A tuned pipe can increase engine power dramatically while at the same time reducing noise. Sounds too good to be true, but it requires a good setup and a pipe that matches your engine. You’ll also have to take into account that fuel consumption will be a lot higher.
This is part three in a series of general advice on engines describing my experiences. These posts are intended for those who still think about engines as a complete mystery -things I wish someone had told me before I had to spend the time to find out for myself. (YS mechanics and engine doctors already know this.)
A good tuned pipe for your engine can be had from a variety of sources. Hatori have pipes that fit most engines and they are well worth the money. Just Engines in the UK sell some replicas at a lower price but higher weight. You also need to find a header to connect the pipe to the engine. It has to fit both the engine and the plane and it takes a bit of searching to find the right one.
Setting up the pipe and header requires a joiner between the header and pipe, this is usually a silicone coupler. If you buy Hatori header a suitable joint is supplied with it along with high quality clamps to make sure it doesn’t slip off the pipe. Use plastic strips to secure it if you do not have Hatori original clamps. To prevent it slipping off, sand the header and pipe to roughen up the surface where the silicon joiner is attached.
Tuning a pipe is fairly easy. The formula is simple, just start long and make it shorter until your rpm drops, then back up a bit… Well bite me. Nobody does that. it’s extremely time consuming and not worth the effort. It’s better to ask advice or to start at a point you think is right, you’re not that far off just plugging the pipe into the header, chances are you are spot on. If not, do what everyone else is doing, and if you’re using a Hatori setup, just plug it in, the header and pipe are matched up (as you can tell there are few reasons not to buy a Hatori header and pipe…). It differs of course due to rpm and prop combo, but not all that much.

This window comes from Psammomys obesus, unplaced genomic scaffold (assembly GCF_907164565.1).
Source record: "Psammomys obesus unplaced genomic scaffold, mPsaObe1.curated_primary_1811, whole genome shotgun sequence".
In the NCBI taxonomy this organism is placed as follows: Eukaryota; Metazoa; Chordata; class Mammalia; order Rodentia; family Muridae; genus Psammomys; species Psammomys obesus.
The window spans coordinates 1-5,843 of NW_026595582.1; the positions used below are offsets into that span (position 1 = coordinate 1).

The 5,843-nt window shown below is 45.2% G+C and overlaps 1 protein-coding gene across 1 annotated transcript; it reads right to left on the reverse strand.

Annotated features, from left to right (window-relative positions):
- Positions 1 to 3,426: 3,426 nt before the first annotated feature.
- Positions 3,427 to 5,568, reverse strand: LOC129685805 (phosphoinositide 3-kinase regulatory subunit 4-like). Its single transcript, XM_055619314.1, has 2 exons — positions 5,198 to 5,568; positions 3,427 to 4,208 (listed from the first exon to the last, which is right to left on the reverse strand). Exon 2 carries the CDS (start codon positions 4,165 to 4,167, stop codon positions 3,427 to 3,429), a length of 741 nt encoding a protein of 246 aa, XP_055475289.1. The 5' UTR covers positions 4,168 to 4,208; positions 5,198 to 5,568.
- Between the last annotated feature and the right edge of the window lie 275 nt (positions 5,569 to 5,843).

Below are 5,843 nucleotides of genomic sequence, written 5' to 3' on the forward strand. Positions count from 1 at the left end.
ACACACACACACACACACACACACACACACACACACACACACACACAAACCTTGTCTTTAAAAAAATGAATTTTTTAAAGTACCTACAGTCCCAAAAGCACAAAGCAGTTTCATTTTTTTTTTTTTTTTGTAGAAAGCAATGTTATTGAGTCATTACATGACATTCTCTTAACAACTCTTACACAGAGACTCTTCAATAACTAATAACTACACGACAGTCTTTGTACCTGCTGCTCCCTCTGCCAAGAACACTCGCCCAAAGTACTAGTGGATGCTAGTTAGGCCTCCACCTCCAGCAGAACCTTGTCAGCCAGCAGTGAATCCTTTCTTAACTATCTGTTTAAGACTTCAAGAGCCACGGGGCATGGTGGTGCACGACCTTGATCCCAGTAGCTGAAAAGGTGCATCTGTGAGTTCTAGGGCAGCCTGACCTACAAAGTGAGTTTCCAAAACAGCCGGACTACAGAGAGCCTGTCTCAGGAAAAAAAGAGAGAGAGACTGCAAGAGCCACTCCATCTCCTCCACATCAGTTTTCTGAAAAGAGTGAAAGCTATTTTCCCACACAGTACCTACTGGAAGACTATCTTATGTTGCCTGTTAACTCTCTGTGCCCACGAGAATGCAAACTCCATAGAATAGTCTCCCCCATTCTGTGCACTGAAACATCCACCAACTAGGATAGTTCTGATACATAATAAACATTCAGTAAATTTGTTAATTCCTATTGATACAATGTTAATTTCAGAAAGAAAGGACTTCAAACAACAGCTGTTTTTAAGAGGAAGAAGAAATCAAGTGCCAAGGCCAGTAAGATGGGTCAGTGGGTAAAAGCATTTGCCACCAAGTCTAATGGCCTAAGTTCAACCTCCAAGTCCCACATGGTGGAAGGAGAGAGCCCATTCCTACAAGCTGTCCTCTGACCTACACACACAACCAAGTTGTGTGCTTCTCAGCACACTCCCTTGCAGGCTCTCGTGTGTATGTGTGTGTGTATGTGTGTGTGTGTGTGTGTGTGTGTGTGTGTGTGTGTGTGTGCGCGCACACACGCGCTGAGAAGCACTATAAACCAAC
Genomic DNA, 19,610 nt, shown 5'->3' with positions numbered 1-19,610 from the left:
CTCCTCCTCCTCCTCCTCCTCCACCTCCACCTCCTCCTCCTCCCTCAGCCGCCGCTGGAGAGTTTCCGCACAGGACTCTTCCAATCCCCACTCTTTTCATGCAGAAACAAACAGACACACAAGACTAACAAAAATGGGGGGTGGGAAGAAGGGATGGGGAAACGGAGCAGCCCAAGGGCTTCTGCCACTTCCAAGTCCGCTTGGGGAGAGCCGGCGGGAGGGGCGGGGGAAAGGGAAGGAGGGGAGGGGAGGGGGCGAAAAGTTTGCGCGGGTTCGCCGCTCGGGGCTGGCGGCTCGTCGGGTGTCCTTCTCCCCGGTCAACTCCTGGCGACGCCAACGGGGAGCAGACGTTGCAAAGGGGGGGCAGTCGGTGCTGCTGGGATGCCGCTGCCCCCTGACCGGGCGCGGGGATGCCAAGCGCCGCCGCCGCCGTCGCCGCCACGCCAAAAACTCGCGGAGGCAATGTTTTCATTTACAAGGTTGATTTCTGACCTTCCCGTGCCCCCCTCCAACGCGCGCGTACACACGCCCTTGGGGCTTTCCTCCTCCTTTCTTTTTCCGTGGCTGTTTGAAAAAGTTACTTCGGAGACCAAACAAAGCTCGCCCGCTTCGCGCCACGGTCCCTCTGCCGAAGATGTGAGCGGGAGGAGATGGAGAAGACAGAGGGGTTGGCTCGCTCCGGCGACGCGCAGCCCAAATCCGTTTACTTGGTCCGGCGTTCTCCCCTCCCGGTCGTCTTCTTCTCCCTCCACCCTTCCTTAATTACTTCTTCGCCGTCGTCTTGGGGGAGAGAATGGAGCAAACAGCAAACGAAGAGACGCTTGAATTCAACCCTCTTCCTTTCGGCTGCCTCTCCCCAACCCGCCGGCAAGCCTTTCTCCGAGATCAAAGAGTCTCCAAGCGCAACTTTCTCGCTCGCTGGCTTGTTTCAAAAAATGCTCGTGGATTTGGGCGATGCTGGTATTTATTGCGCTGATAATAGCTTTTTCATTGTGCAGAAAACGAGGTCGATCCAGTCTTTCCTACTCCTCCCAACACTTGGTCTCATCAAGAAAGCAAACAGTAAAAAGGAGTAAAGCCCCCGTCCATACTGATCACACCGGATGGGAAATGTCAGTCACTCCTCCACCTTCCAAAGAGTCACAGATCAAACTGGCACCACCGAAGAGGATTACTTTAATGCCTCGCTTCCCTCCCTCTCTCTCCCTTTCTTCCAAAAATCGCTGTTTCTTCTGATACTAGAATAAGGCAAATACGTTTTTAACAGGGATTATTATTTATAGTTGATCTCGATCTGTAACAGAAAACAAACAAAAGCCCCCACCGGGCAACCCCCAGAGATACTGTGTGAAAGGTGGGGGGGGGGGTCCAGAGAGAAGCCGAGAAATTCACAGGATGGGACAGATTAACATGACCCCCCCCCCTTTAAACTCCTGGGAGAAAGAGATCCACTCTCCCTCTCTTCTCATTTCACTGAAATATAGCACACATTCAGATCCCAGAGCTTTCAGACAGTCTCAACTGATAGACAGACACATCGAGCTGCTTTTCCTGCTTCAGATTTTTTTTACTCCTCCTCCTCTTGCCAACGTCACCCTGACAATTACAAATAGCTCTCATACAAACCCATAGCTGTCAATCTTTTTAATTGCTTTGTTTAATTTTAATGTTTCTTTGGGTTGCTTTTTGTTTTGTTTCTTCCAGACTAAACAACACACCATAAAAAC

Here’s how you know the pipe is either too short or too long: If it’s too long you’ll not have the power you expect. You’ll need to lean the engine max to make it run properly. There’s hardly any smoke coming out in flight, engine runs hot and you have blobs of burned oil coming out of the pipe on the ground. That never happens with a normal muffler. If it’s too short, the engine might be very powerful but it’ll run hard (you can hear it, it sounds terrible), it’ll burn plugs (one in 2-3 flights) and be a bit more noisy.
Be wary of some types of advice – many will tell you stories of how engines are “on the pipe” and claim that there is a very precise RPM where the engine exhaust hits the pipe baffle (or high point for pipes with no baffle), producing resonance for bang-bang superpower etc etc. Yes it does but that’s a kind of pipe you are not likely to encounter unless you’re into F1C, racing cars, Speedboats and the like. The kind of tuned pipes produced by Hatori, Greve etc with multiple baffles that are suitable for normal two-stroke glow engines in F3A-type aircraft do not do this. They are suitable for a much wider RPM range, making them easy to tune – just watch out for overly long and overly short pipe symptoms and you’ll be just fine somewhere in the middle.